Assessment in IB
To support and improve student learning at South Forsyth High School teachers uses diagnostic, formative, and summative assessments. In the International Baccalaureate Programme at SFHS, assessments are criterion referenced according to specific criteria published by IB. Groups/subjects are provided resources like guides, rubrics, and mark bands that measure and inform student success from previous years to show its strengths and weaknesses. Teachers meet collaboratively as a whole and within content areas to review and update school and classroom policies yearly. In addition to the guidelines provided by IB, teachers differentiate assessments according to the needs of their students so that students with various learning styles are able to be successful within this highly rigorous program.
Purposes of Assessment:
- To provide consistent and frequent feedback to students about how they are meeting the expectations of state standards
- To provide consistent and frequent feedback to students about how they are meeting the expectations of IB standards
- To provide feedback to teachers on student progress
- To provide feedback to parents through grade progress reporting
- To provide quality assurance
- To prepare students for IB Internal Assessment components and the rigors of IB External Assessments and exams
Methods of Assessment:
The South Forsyth High School IB program implements a variety of assessment strategies to measure student success. Diagnostic methods include tests and assessments which have been developed for each IB course, and assessments developed by individual teachers and content groups (in school or county-wide) are used to measure previously acquired knowledge.
Formative assessments may include: class discussions, field work, essays, projects, investigation workbooks, multimedia presentations, tickets out the door, reflections/journals, etc. Summative presentations similar to those in the IB are: historical investigations, individual oral commentaries, and research papers, among others that are subject specific. A variety of assessment strategies are used to reduce disadvantages, allowing a range of opportunities for students to be successful as displayed in our Special Academic Needs Policy. While these are just a few examples of the types of assessments, they are not limited to just the DP programme. Similar assessments are used in lower grades to prepare students for the IB programme. Teachers collaborate in vertical planning sessions to create assessments appropriate for their student’s achievement level(s). This helps scaffold the students’ skills toward those expected in the programme and within our policies.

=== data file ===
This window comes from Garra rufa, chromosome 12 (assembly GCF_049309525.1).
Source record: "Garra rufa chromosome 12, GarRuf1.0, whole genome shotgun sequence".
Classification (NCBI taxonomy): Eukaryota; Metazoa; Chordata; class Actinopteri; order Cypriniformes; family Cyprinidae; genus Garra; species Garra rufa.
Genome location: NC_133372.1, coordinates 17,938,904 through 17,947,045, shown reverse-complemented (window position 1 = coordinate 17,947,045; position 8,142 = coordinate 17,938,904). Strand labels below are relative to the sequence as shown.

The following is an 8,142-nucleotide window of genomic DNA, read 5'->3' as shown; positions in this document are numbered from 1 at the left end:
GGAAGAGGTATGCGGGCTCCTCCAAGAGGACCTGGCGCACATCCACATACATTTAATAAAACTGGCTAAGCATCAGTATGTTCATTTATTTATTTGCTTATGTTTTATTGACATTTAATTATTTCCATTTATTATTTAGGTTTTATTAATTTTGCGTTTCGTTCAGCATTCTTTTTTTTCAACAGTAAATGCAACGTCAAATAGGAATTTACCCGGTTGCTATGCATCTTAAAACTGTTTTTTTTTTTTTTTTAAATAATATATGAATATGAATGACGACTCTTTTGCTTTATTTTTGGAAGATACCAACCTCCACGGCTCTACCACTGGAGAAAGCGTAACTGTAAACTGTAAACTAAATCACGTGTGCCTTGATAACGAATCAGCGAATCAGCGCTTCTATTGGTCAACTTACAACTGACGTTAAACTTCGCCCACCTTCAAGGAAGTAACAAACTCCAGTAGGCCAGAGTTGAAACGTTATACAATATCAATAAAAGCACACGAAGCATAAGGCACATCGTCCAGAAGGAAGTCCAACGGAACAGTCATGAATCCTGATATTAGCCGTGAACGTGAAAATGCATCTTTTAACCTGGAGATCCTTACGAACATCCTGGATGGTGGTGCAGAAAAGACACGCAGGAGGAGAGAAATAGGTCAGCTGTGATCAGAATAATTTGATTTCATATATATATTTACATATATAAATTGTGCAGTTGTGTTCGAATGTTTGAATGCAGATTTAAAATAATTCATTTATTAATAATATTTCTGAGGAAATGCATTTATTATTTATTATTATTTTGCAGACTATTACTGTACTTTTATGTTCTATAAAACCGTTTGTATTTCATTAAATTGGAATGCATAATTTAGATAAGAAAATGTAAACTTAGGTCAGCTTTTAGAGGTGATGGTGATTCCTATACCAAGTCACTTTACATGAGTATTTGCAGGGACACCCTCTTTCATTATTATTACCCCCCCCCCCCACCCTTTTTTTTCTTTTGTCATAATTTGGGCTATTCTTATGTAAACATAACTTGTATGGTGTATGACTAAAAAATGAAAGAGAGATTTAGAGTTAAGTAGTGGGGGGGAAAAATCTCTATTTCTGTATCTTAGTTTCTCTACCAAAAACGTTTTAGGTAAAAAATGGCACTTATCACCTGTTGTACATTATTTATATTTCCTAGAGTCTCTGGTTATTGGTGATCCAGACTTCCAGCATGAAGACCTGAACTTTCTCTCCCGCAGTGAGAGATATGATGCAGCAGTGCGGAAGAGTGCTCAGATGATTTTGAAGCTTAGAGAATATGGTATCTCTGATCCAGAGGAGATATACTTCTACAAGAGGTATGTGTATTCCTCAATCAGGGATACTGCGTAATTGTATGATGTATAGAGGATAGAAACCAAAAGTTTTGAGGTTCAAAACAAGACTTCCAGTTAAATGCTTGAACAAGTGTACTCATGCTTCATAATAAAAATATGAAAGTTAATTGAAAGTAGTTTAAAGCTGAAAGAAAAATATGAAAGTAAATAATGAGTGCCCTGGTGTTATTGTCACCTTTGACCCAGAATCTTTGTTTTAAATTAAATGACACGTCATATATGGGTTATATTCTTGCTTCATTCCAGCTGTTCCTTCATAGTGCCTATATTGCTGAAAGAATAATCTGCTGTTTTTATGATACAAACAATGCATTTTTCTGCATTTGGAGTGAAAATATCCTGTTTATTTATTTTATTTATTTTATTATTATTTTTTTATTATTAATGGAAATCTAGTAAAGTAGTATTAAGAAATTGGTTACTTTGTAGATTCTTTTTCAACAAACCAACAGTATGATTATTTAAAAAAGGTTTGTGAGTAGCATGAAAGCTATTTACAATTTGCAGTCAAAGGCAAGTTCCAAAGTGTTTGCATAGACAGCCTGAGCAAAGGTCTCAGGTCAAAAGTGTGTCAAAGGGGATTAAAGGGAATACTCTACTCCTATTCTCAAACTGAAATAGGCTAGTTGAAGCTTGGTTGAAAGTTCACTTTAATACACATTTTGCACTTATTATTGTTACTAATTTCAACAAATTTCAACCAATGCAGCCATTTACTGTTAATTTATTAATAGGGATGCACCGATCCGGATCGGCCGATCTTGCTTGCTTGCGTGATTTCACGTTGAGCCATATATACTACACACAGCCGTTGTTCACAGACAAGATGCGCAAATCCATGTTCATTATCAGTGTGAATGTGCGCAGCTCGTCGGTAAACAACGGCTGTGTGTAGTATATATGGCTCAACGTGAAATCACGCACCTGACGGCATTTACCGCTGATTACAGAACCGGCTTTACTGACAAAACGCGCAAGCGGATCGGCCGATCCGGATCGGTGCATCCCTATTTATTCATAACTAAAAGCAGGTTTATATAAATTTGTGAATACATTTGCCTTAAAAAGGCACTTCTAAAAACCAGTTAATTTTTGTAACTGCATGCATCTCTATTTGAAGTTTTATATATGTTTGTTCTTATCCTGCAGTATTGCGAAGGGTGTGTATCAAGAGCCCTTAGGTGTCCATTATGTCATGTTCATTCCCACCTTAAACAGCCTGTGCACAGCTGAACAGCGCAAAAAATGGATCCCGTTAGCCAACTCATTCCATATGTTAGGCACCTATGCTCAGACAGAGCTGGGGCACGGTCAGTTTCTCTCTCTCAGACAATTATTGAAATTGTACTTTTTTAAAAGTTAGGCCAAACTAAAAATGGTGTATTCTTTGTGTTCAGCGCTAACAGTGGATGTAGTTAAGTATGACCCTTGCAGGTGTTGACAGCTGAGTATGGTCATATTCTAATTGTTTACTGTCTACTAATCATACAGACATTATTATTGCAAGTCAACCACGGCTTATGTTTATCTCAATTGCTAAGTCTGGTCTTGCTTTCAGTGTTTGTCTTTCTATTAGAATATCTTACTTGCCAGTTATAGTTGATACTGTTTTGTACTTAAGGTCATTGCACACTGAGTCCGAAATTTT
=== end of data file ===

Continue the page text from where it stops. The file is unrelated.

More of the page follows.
How are IB Courses assessed?
The Diploma Program courses each have two types of assessments that are used to determine the final score award in the subject: Internal Assessments and External Assessments. Internal Assessments (or IA's) are given in the classrooms and are based upon the skills and content of that subject area. So, for example, in a Language B IB class, one Internal Assessment is an Oral converation in language. For a Sciencels the IA would be a lab experiment designed and conducted by the student. For a History class, it would be a history research paper. Each subject has a unique, and the IA counts toward the final grade award the student will earn for the class from IB.
The other assessment type is the External Assessments or Exams/Papers. The easiest way to think of the External Assessments is to think of them as the cummulative sit down exams they take at the end of the IB Course. This is completed yearly at South High in May and is composed of 2 or 3 different Papers (or exams) and depends on the subject.
Every IB course weights the Internal & External Assessment components in slightly different ways. Below are the IB courses and their specific weights for each component that are offered at South High.
How do you earn the IB Diploma? How is this determined?
The Diploma Program requires students to take and be assessed in each of six subjects across all major subject areas due to the programme emphasis on whole student. Final student performance grades are normed against the course standards across the world and are scored on a 1 to 7 scale. In simplified terms, to earn the Diploma, students must do all of the following:
(A) score a total of 24 points between all six subject scores (average of a 4 in each subject)
(B) complete the Theory of Knowledge course and pass each of its assessment requirements
(C) complete an Extended Essay paper and pass its assessment requirements
(D) complete approximately 140 hours of Creativity, Activity, and Service
As an example, if a student earns scores of 5 in IB English Literature, 4 in IB Spanish, 4 in IB History, 3 in IB Math, 5 in IB Science, and 4 in their IB elective subject, they would earn a total of 25 points. If they completed and "pass" their Extended Essay and Theory of Knowledge assessments, they will earn the IB Diploma.
How about the IB Career-related Certificate? How is this determined?
The Career-related Program has slightly different requirements. Each IB CP student must complete each of the following:
(A) finish an industry or state-certified Career Related Pathway (for Georgia, these are state certified and have an end of pathway test to show competency)
(B) take and "pass" (score of 4 or higher) two or more IB Diploma courses
(C) develop (complete and pass) a second Language and submit a Language Development Portfolio to show completion
(D) complete the Personal & Professional Skills course
(E) complete a Reflection Project on an ethical dilemma connected to their pathway and pass its assessment requirements
(F) complete approximately 50 hours of Service Learning connected to their pathway